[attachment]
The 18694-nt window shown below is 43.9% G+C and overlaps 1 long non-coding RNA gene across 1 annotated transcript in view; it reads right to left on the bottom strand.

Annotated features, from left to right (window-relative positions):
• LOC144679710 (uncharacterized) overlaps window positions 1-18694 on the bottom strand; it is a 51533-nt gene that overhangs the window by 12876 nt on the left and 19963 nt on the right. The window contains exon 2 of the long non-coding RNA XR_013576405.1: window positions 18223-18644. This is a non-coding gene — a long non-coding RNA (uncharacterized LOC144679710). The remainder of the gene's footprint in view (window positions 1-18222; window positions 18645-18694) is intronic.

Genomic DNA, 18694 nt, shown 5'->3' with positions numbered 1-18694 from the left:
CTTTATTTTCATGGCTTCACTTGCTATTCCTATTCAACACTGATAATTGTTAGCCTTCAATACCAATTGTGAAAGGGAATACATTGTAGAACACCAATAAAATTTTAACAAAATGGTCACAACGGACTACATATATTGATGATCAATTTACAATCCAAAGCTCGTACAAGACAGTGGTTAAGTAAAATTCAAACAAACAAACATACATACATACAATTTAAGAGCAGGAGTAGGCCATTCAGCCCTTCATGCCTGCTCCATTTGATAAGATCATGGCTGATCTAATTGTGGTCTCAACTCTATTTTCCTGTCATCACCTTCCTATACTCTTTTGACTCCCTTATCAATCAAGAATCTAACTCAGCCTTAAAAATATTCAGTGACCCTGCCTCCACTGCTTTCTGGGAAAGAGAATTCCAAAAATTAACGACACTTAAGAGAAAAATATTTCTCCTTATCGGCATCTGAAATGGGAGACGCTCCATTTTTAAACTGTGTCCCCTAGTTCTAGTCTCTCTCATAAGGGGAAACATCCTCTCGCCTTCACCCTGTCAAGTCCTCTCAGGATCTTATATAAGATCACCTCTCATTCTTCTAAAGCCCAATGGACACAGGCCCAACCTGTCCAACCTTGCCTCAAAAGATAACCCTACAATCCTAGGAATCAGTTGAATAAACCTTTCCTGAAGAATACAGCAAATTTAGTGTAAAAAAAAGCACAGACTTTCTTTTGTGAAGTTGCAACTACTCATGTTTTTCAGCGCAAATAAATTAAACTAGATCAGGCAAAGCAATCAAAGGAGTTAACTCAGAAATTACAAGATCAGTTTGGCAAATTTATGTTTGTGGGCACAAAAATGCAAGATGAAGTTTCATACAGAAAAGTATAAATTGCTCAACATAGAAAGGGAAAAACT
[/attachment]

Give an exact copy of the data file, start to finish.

The 18694-nt window shown below is 43.9% G+C and overlaps 1 long non-coding RNA gene across 1 annotated transcript in view; it reads right to left on the bottom strand.

Annotated features, from left to right (window-relative positions):
• LOC144679710 (uncharacterized) overlaps window positions 1-18694 on the bottom strand; it is a 51533-nt gene that overhangs the window by 12876 nt on the left and 19963 nt on the right. The window contains exon 2 of the long non-coding RNA XR_013576405.1: window positions 18223-18644. This is a non-coding gene — a long non-coding RNA (uncharacterized LOC144679710). The remainder of the gene's footprint in view (window positions 1-18222; window positions 18645-18694) is intronic.

Genomic DNA, 18694 nt, shown 5'->3' with positions numbered 1-18694 from the left:
CTTTATTTTCATGGCTTCACTTGCTATTCCTATTCAACACTGATAATTGTTAGCCTTCAATACCAATTGTGAAAGGGAATACATTGTAGAACACCAATAAAATTTTAACAAAATGGTCACAACGGACTACATATATTGATGATCAATTTACAATCCAAAGCTCGTACAAGACAGTGGTTAAGTAAAATTCAAACAAACAAACATACATACATACAATTTAAGAGCAGGAGTAGGCCATTCAGCCCTTCATGCCTGCTCCATTTGATAAGATCATGGCTGATCTAATTGTGGTCTCAACTCTATTTTCCTGTCATCACCTTCCTATACTCTTTTGACTCCCTTATCAATCAAGAATCTAACTCAGCCTTAAAAATATTCAGTGACCCTGCCTCCACTGCTTTCTGGGAAAGAGAATTCCAAAAATTAACGACACTTAAGAGAAAAATATTTCTCCTTATCGGCATCTGAAATGGGAGACGCTCCATTTTTAAACTGTGTCCCCTAGTTCTAGTCTCTCTCATAAGGGGAAACATCCTCTCGCCTTCACCCTGTCAAGTCCTCTCAGGATCTTATATAAGATCACCTCTCATTCTTCTAAAGCCCAATGGACACAGGCCCAACCTGTCCAACCTTGCCTCAAAAGATAACCCTACAATCCTAGGAATCAGTTGAATAAACCTTTCCTGAAGAATACAGCAAATTTAGTGTAAAAAAAAGCACAGACTTTCTTTTGTGAAGTTGCAACTACTCATGTTTTTCAGCGCAAATAAATTAAACTAGATCAGGCAAAGCAATCAAAGGAGTTAACTCAGAAATTACAAGATCAGTTTGGCAAATTTATGTTTGTGGGCACAAAAATGCAAGATGAAGTTTCATACAGAAAAGTATAAATTGCTCAACATAGAAAGGGAAAAACT